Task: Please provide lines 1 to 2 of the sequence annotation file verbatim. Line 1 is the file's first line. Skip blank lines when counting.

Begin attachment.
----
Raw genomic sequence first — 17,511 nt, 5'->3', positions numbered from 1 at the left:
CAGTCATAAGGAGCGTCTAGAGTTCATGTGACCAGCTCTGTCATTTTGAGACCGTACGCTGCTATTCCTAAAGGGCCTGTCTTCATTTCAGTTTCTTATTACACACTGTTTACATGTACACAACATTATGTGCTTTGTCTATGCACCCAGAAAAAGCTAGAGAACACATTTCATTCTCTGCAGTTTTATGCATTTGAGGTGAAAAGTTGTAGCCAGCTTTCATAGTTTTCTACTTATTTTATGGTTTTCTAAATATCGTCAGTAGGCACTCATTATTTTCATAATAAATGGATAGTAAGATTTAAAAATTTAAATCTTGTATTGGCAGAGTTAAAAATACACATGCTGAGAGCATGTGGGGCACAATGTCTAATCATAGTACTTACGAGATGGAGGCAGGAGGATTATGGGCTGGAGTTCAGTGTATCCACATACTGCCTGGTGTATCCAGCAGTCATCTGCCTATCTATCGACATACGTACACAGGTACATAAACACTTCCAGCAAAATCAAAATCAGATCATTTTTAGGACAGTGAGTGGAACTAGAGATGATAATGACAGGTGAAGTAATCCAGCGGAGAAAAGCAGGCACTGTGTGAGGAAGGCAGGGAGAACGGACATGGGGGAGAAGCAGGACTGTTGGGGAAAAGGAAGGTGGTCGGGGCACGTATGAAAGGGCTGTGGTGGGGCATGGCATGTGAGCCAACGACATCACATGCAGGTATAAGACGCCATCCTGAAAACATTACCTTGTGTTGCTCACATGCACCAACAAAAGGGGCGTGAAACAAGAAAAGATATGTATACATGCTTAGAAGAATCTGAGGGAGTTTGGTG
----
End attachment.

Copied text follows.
Raw genomic sequence first — 17,511 nt, 5'->3', positions numbered from 1 at the left:
CAGTCATAAGGAGCGTCTAGAGTTCATGTGACCAGCTCTGTCATTTTGAGACCGTACGCTGCTATTCCTAAAGGGCCTGTCTTCATTTCAGTTTCTTATTACACACTGTTTACATGTACACAACATTATGTGCTTTGTCTATGCACCCAGAAAAAGCTAGAGAACACATTTCATTCTCTGCAGTTTTATGCATTTGAGGTGAAAAGTTGTAGCCAGCTTTCATAGTTTTCTACTTATTTTATGGTTTTCTAAATATCGTCAGTAGGCACTCATTATTTTCATAATAAATGGATAGTAAGATTTAAAAATTTAAATCTTGTATTGGCAGAGTTAAAAATACACATGCTGAGAGCATGTGGGGCACAATGTCTAATCATAGTACTTACGAGATGGAGGCAGGAGGATTATGGGCTGGAGTTCAGTGTATCCACATACTGCCTGGTGTATCCAGCAGTCATCTGCCTATCTATCGACATACGTACACAGGTACATAAACACTTCCAGCAAAATCAAAATCAGATCATTTTTAGGACAGTGAGTGGAACTAGAGATGATAATGACAGGTGAAGTAATCCAGCGGAGAAAAGCAGGCACTGTGTGAGGAAGGCAGGGAGAACGGACATGGGGGAGAAGCAGGACTGTTGGGGAAAAGGAAGGTGGTCGGGGCACGTATGAAAGGGCTGTGGTGGGGCATGGCATGTGAGCCAACGACATCACATGCAGGTATAAGACGCCATCCTGAAAACATTACCTTGTGTTGCTCACATGCACCAACAAAAGGGGCGTGAAACAAGAAAAGATATGTATACATGCTTAGAAGAATCTGAGGGAGTTTGGTG